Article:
The present invention has as its object to provide a semiconductor memory device (static memory) which is constituted by bulk CMOS 6-Tr memory cells and can maintain a high soft error immunity even if a power-supply voltage is lowered and a cell size is decreased.

In order to achieve the above object, according to the present invention, a semiconductor memory device using a flip-flop which is constituted by CMOS transistors formed on a surface of a semiconductor substrate, comprises a trench isolating region which has an interface between a first conductive well and a second conductive well formed in the semiconductor substrate and is formed from the surface of the semiconductor substrate in a direction of depth to have a predetermined planar shape and a predetermined depth, and a trench capacitor formed in the trench isolating region and separately connected to two memory nodes of a memory cell.

Since the trench isolating region is formed which has the interface between the first conductive well and the second conductive well formed in the semiconductor substrate and from the surface of the semiconductor substrate in the direction of depth to have a predetermined planar shape and a predetermined depth, the first conductive well and the second conductive well can be electrically isolated. Further, the trench capacitor formed in the trench isolating region is connected to the memory nodes of the memory cell formed on the surface of the semiconductor substrate and constituted by MOS transistors, thereby increasing the capacitance of the memory nodes.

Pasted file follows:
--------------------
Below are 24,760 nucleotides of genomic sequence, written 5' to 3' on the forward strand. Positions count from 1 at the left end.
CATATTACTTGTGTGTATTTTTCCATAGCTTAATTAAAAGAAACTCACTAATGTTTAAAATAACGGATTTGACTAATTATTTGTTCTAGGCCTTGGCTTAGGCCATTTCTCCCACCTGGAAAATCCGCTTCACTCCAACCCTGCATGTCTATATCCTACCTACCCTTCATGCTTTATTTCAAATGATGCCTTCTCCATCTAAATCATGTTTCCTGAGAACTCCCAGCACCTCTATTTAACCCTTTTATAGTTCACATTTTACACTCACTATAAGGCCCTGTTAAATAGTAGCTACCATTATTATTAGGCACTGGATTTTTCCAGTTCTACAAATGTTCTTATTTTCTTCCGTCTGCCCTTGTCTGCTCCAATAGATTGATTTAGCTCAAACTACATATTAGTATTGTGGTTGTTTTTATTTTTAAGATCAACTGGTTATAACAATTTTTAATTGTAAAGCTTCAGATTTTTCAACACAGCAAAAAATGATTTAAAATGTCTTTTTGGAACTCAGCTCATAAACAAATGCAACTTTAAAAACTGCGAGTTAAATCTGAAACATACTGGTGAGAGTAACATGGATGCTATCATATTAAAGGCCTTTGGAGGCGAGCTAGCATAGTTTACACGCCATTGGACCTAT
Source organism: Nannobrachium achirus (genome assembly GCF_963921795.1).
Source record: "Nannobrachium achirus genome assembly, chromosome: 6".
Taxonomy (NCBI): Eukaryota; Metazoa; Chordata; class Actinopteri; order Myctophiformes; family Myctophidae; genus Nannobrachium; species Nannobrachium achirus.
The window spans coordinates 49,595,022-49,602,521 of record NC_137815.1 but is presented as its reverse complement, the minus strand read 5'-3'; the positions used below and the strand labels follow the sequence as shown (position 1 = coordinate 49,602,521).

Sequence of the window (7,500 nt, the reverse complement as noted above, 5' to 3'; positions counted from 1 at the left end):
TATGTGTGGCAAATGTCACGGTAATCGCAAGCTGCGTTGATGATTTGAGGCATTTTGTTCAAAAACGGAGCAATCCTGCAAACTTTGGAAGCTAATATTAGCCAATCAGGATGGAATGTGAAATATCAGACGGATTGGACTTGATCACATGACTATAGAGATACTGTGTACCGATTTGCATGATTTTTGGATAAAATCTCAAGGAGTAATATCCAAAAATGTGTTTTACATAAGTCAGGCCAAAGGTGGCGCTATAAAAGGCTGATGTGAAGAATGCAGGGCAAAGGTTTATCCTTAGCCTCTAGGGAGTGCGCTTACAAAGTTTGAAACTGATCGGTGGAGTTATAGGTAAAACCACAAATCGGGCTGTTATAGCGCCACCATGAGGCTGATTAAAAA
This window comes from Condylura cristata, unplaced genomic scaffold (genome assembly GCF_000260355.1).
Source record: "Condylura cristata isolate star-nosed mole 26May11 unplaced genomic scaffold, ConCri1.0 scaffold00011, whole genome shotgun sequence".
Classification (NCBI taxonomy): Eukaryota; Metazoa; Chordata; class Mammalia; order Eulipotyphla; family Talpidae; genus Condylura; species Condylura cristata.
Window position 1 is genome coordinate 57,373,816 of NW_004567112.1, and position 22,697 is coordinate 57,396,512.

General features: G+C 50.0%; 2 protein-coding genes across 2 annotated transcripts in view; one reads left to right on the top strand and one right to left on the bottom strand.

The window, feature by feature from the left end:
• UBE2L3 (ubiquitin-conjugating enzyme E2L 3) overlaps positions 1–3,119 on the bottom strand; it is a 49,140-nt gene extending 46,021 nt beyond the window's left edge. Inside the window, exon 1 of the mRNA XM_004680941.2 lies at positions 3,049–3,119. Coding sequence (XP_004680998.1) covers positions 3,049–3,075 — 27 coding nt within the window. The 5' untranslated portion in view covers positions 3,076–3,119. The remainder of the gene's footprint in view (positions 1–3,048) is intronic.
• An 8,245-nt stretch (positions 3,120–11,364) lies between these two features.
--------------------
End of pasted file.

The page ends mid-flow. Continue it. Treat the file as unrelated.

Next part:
BRIEF DESCRIPTION OF THE DRAWINGS

FIG. 1 is a circuit diagram showing an arrangement of a memory cell of a conventional static memory;

FIG. 2 is a plan view showing an arrangement of a bulk CMOS 6-Tr memory cell;

FIG. 3 is a plan view showing an arrangement of the bulk CMOS 6-Tr memory cell;

FIG. 4 is a sectional view showing an arrangement taken along a line A-A' in FIG. 3;

FIG. 5 is a circuit diagram showing an arrangement of a memory cell according to an embodiment of the present invention;

FIG. 6 is a plan view showing an arrangement of the embodiment shown in FIG. 5;

FIG. 7 is a plan view showing an arrangement of the embodiment shown in FIG. 5;

FIG. 8 is a sectional view showing an arrangement taken along a line B-B' in FIG. 7;

FIGS. 9A to 9F are sectional views showing an example of the steps in manufacturing a memory cell according to the present invention;

FIG. 10 is a graph showing a relationship between capacitances of a memory node and soft error immunity;

FIGS. 11A to 11F are sectional views showing another example of the steps in manufacturing a memory cell according to the present invention;

FIG. 12 is a view showing an arrangement for supplying an external ground potential to a memory cell block; and

FIGS. 13G to 13J are sectional views showing the steps of manufacturing ground potential contacts 23 for capacitors.

DETAILED DESCRIPTION OF PREFERRED EMBODIMENT

FIG. 5 shows a circuit arrangement according to an embodiment of the present invention. A memory cell of this embodiment is a bulk CMOS 6-Tr memory cell using a PMOS formed on the substrate as a load element.

Referring to FIG. 5, a pair of transistors QN1 and QN2 and a pair of transistors QP1 and QP2 are respectively driving NMOSs and load PMOSs, andconstitute a flip-flop. Reference symbols QT1 and QT2 denote data transfer NMOSs which respond to a level of a word line WL. A pair of input/output nodes N1 and N2 of the flip-flop are connected to a pair of complementary bit lines BL1 and BL2 through the NMOSs QT1 and QT2. Note that reference symbol Vcc denotes a power supply.

The characteristic feature of the present invention is that the other terminal of one of capacitors C1 and C2 whose one terminal is electricallygrounded is connected to a corresponding one of the input/output nodes N1 and N2. A potential at one terminal of the capacitor C1 or C2 need not be limited to the ground potential, and may be the power supply potential. Inthe following description, the potential at one terminal of each capacitor is the ground potential.